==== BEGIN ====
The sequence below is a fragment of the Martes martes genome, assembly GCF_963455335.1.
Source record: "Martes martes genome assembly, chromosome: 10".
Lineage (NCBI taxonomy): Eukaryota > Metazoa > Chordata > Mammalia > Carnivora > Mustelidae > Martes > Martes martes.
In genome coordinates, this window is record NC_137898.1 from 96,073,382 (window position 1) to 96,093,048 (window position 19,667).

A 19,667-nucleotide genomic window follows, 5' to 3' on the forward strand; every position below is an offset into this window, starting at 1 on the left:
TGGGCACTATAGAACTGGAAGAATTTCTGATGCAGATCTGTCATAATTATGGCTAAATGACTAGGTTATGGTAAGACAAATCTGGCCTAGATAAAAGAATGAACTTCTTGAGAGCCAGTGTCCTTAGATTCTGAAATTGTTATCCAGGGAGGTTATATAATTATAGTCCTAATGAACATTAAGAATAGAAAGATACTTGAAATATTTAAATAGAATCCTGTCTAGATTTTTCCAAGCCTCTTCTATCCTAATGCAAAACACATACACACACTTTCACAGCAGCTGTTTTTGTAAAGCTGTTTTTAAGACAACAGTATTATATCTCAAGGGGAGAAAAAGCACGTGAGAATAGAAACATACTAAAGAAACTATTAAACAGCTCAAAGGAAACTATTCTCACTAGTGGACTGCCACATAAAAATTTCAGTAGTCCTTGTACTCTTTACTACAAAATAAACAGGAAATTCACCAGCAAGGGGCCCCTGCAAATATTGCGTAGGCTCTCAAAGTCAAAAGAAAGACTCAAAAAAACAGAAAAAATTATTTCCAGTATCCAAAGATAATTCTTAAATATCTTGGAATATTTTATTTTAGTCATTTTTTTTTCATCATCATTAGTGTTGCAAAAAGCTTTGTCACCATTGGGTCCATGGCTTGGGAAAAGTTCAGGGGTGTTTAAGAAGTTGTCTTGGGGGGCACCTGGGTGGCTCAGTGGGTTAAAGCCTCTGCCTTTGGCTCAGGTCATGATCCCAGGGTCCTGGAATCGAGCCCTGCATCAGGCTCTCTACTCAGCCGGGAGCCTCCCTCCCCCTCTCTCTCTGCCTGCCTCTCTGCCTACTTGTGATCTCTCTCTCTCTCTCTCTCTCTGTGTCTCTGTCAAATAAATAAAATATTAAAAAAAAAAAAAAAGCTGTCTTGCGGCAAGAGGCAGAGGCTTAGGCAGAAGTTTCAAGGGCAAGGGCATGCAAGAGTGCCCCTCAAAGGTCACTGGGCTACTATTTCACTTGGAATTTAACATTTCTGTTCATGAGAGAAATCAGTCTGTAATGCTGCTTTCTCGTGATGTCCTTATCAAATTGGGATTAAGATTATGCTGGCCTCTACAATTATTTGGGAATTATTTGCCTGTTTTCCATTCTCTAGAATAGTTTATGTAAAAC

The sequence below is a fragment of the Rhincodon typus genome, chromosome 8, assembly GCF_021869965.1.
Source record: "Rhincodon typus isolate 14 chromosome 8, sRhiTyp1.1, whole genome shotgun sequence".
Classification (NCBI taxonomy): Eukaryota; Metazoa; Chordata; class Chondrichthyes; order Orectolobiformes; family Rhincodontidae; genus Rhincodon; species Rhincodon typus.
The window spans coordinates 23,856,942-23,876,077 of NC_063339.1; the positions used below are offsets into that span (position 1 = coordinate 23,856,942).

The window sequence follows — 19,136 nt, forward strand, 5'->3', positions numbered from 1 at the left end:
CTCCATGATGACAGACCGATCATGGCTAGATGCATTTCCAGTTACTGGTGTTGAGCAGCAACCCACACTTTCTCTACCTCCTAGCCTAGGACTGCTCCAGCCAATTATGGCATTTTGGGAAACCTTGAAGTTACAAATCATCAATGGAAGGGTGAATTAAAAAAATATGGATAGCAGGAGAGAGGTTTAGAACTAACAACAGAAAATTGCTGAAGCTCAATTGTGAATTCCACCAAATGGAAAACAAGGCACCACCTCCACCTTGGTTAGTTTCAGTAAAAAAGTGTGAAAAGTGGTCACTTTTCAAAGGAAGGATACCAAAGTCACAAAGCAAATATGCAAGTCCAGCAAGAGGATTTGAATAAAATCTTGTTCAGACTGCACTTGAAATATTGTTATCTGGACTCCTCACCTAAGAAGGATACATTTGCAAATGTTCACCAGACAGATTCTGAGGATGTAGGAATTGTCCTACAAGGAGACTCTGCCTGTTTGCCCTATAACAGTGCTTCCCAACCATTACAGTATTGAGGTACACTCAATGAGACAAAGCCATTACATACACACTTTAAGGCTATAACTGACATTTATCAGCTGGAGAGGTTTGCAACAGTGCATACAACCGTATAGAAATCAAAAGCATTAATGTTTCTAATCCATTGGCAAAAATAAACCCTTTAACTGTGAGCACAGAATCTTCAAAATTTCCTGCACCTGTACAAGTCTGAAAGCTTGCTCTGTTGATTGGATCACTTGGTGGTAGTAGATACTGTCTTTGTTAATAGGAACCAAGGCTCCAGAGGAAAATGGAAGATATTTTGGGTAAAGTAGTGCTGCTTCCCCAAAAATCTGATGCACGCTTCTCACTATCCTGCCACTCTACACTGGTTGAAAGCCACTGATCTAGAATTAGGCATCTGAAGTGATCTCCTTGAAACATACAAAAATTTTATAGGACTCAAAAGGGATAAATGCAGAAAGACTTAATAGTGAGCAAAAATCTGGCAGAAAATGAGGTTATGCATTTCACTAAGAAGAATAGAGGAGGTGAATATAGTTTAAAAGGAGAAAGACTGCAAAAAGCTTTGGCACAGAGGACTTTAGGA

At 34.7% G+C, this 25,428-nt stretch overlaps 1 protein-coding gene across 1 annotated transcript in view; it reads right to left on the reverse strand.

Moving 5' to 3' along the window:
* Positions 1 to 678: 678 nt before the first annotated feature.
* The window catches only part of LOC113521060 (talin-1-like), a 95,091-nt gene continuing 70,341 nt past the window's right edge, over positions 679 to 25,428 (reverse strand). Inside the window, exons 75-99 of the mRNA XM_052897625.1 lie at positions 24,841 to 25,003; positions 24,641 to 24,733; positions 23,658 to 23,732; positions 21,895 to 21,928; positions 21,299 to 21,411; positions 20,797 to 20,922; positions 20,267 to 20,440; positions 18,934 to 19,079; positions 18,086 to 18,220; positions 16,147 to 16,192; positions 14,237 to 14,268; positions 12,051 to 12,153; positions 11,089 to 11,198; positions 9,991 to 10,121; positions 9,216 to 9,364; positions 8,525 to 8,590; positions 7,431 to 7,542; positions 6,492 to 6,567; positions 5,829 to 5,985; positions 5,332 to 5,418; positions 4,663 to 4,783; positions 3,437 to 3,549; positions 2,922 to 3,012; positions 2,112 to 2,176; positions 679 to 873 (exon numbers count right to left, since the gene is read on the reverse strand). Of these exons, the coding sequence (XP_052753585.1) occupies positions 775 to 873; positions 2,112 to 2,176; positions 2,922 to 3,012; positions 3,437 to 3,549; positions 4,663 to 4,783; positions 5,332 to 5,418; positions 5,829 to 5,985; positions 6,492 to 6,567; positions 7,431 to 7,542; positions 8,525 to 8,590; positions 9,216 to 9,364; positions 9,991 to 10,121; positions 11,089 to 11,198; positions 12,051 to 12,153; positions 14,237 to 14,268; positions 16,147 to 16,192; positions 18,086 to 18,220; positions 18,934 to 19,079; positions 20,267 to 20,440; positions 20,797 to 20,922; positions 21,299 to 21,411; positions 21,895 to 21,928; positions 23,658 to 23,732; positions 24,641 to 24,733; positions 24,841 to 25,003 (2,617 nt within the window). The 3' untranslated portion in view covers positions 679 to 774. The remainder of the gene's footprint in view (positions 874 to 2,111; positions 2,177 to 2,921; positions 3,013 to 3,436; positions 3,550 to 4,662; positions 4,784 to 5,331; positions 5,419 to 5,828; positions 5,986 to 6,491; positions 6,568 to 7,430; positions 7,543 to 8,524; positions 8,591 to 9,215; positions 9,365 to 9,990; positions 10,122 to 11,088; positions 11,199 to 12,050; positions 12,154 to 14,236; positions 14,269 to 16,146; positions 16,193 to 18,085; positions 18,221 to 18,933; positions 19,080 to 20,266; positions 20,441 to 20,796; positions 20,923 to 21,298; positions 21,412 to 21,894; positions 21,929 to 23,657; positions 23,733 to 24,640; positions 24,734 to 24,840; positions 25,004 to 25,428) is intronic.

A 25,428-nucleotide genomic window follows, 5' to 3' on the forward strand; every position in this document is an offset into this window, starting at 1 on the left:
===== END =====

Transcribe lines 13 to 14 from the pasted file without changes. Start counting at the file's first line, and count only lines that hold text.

At 34.7% G+C, this 25,428-nt stretch overlaps 1 protein-coding gene across 1 annotated transcript in view; it reads right to left on the reverse strand.

Moving 5' to 3' along the window: